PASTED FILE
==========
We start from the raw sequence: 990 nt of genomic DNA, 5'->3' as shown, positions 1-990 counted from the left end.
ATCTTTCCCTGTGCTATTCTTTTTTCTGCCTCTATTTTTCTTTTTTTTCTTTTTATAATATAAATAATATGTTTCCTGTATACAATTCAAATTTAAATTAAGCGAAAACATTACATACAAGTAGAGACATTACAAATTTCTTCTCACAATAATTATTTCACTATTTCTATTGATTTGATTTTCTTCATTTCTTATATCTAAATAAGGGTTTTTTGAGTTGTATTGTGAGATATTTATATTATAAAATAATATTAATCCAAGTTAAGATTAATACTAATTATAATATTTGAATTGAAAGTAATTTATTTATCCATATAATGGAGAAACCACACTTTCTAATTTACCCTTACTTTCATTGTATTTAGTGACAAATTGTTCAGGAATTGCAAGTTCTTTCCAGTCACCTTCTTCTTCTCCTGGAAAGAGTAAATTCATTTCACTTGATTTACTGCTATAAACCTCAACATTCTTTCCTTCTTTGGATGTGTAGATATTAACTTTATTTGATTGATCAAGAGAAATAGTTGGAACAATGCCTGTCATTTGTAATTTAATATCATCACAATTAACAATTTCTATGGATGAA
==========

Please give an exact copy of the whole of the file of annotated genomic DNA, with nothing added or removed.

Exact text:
We start from the raw sequence: 990 nt of genomic DNA, 5'->3' as shown, positions 1-990 counted from the left end.
ATCTTTCCCTGTGCTATTCTTTTTTCTGCCTCTATTTTTCTTTTTTTTCTTTTTATAATATAAATAATATGTTTCCTGTATACAATTCAAATTTAAATTAAGCGAAAACATTACATACAAGTAGAGACATTACAAATTTCTTCTCACAATAATTATTTCACTATTTCTATTGATTTGATTTTCTTCATTTCTTATATCTAAATAAGGGTTTTTTGAGTTGTATTGTGAGATATTTATATTATAAAATAATATTAATCCAAGTTAAGATTAATACTAATTATAATATTTGAATTGAAAGTAATTTATTTATCCATATAATGGAGAAACCACACTTTCTAATTTACCCTTACTTTCATTGTATTTAGTGACAAATTGTTCAGGAATTGCAAGTTCTTTCCAGTCACCTTCTTCTTCTCCTGGAAAGAGTAAATTCATTTCACTTGATTTACTGCTATAAACCTCAACATTCTTTCCTTCTTTGGATGTGTAGATATTAACTTTATTTGATTGATCAAGAGAAATAGTTGGAACAATGCCTGTCATTTGTAATTTAATATCATCACAATTAACAATTTCTATGGATGAA